2. 2
8.1 Introduction
• The number of factors becomes large enough to be
“interesting”, the size of the designs grows very
quickly
• After assuming some high-order interactions are
negligible, we only need to run a fraction of the
complete factorial design to obtain the information
for the main effects and low-order interactions
• Fractional factorial designs
• Screening experiments: many factors are
considered and the objective is to identify those
factors that have large effects.
3. 3
• Three key ideas:
1. The sparsity of effects principle
– There may be lots of factors, but few are
important
– System is dominated by main effects, low-
order interactions
1. The projection property
– Every fractional factorial contains full
factorials in fewer factors
1. Sequential experimentation
– Can add runs to a fractional factorial to
resolve difficulties (or ambiguities) in
interpretation
4. 4
8.2 The One-half Fraction of the 2k
Design
• Consider three factor and each factor has two
levels.
• A one-half fraction of 23
design is called a 23-1
design
5. 5
• In this example, ABC is called the generator of
this fraction (only + in ABC column). Sometimes
we refer a generator (e.g. ABC) as a word.
• The defining relation:
I = ABC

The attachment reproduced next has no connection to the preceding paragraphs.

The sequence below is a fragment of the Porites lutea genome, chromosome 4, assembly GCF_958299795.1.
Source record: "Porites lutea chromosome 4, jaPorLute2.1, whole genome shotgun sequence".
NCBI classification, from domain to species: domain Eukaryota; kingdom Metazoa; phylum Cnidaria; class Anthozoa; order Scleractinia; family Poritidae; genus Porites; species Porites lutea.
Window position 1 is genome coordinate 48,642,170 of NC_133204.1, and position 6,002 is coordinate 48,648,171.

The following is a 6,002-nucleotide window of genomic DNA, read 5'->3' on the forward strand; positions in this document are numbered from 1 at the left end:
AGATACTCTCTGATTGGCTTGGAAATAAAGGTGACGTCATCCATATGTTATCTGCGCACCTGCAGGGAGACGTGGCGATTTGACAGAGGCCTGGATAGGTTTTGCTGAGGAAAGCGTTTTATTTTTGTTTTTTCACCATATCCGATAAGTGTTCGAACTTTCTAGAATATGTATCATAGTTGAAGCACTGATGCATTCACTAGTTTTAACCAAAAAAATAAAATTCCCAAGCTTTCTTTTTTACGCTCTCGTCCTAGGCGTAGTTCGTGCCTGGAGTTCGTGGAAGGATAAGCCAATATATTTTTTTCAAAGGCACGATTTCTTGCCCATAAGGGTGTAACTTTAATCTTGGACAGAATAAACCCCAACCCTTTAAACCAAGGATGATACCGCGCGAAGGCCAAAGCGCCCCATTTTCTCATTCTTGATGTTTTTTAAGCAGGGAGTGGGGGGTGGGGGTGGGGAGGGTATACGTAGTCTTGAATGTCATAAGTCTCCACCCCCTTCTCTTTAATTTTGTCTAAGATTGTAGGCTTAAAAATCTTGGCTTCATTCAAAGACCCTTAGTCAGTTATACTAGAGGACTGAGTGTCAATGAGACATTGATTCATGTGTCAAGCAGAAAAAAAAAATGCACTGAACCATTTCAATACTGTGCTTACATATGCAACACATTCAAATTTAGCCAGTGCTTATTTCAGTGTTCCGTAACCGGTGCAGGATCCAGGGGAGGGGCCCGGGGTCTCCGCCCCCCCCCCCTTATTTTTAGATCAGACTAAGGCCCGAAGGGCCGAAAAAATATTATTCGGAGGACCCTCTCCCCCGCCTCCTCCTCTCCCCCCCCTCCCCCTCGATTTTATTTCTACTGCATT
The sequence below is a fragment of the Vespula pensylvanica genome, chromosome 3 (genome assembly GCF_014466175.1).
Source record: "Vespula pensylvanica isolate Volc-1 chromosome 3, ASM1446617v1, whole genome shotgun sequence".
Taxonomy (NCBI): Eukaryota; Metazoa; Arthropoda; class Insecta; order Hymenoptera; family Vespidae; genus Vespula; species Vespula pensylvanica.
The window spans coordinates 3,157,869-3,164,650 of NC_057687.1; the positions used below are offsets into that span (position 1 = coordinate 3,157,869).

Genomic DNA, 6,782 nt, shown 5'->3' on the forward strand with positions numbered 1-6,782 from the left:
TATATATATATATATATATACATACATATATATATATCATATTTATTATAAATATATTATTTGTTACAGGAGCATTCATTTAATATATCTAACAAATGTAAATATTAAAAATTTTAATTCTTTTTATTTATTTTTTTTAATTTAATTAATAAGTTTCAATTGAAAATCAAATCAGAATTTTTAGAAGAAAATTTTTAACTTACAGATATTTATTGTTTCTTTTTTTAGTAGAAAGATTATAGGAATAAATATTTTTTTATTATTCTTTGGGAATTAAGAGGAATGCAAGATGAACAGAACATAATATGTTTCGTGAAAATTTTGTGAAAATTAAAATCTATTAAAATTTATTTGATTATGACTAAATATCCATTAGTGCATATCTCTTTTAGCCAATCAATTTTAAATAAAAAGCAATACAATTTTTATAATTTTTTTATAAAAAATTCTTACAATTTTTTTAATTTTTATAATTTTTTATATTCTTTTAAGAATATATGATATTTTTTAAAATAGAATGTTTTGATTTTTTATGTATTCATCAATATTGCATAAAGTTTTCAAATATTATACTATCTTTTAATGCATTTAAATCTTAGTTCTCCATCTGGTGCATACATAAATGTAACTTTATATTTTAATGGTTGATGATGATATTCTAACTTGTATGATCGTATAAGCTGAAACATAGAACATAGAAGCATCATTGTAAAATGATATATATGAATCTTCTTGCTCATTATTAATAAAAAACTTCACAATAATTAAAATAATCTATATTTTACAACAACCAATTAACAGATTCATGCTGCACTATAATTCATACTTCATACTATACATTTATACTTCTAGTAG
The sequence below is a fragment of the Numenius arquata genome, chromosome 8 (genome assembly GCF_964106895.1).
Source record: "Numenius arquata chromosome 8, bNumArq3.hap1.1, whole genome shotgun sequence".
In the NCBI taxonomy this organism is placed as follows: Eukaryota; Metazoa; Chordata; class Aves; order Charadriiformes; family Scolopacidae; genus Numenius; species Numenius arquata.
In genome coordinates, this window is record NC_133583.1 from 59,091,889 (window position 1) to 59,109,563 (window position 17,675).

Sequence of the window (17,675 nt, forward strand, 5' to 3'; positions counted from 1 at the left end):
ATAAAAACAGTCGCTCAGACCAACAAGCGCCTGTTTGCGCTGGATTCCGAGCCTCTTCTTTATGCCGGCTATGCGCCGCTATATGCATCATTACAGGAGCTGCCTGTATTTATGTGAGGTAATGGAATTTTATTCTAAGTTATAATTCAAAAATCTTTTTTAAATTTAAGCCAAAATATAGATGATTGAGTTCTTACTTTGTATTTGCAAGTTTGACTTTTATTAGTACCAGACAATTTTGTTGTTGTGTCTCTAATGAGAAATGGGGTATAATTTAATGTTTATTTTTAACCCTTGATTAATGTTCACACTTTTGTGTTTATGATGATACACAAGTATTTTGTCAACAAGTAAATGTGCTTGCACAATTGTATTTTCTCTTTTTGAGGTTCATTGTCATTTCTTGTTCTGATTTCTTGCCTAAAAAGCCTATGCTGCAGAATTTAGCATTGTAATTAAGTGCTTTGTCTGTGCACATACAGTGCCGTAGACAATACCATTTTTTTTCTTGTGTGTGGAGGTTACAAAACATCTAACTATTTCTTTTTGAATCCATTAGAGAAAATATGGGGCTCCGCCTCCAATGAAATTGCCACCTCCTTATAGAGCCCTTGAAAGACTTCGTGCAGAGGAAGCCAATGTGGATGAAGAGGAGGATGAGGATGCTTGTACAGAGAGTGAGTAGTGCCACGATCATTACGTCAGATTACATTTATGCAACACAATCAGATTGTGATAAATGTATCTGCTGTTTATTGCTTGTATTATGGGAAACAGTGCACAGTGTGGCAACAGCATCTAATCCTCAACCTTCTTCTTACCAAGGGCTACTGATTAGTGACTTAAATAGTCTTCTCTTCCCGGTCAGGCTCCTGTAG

• Estimate the effects:
• A = BC, B = AC, C = AB
( )
( )
( ) ABC
ACB
BCA
abccba
abccba
abccba



=++−−=
=+−+−=
=+−−=
2
1
2
1
2
1
6. 6
• Aliases:
• Aliases can be found from the defining relation I
= ABC by multiplication:
AI = A(ABC) = A2
BC = BC
BI =B(ABC) = AC
CI = C(ABC) = AB
• Principal fraction: I = ABC
, ,A B CA BC B AC C AB→ + → + → +  
7. 7
• The Alternate Fraction of the 23-1
design:
I = - ABC
• When we estimate A, B and C using this design,
we are really estimating A – BC, B – AC, and C –
AB, i.e.
• Both designs belong to the same family, defined
by
I =  ABC
• Suppose that after running the principal fraction,
the alternate fraction was also run
• The two groups of runs can be combined to form a
full factorial – an example of sequential
experimentation
ABCACBBCA CBA −→−→−→ '''
,, 
8. 8
• The de-aliased estimates of all effects by
analyzing the eight runs as a full 23
design in two
blocks. Hence
• Design resolution: A design is of resolution R if
no p-factor effect is aliased with another effect
containing less than R – p factors.
• The one-half fraction of the 23
design with I =
ABC is a design
( ) ( )
( ) ( ) BCBCABCA
ABCABCA
AA
AA
→+−+=−
→−++=+
2
1
2
1
2
1
2
1
'
'


13
2 −
III
9. 9
• Resolution III Designs:
– me = 2fi
– Example: A 23-1
design with I = ABC
• Resolution IV Designs:
– 2fi = 2fi
– Example: A 24-1
design with I = ABCD
• Resolution V Designs:
– 2fi = 3fi
– Example: A 25-1
design with I = ABCDE
• In general, the resolution of a two-level fractional
factorial design is the smallest number of letters in
any word in the defining relation.
10. 10
• The higher the resolution, the less restrictive the
assumptions that are required regarding which
interactions are negligible to obtain a unique
interpretation of the data.
• Constructing one-half fraction:
– Write down a full 2k-1
factorial design
– Add the kth factor by identifying its plus and
minus levels with the signs of ABC…(K – 1)
– K = ABC…(K – 1) => I = ABC…K
– Another way is to partition the runs into two
blocks with the highest-order interaction
ABC…K confounded.
11. 11
12. 12
• Any fractional factorial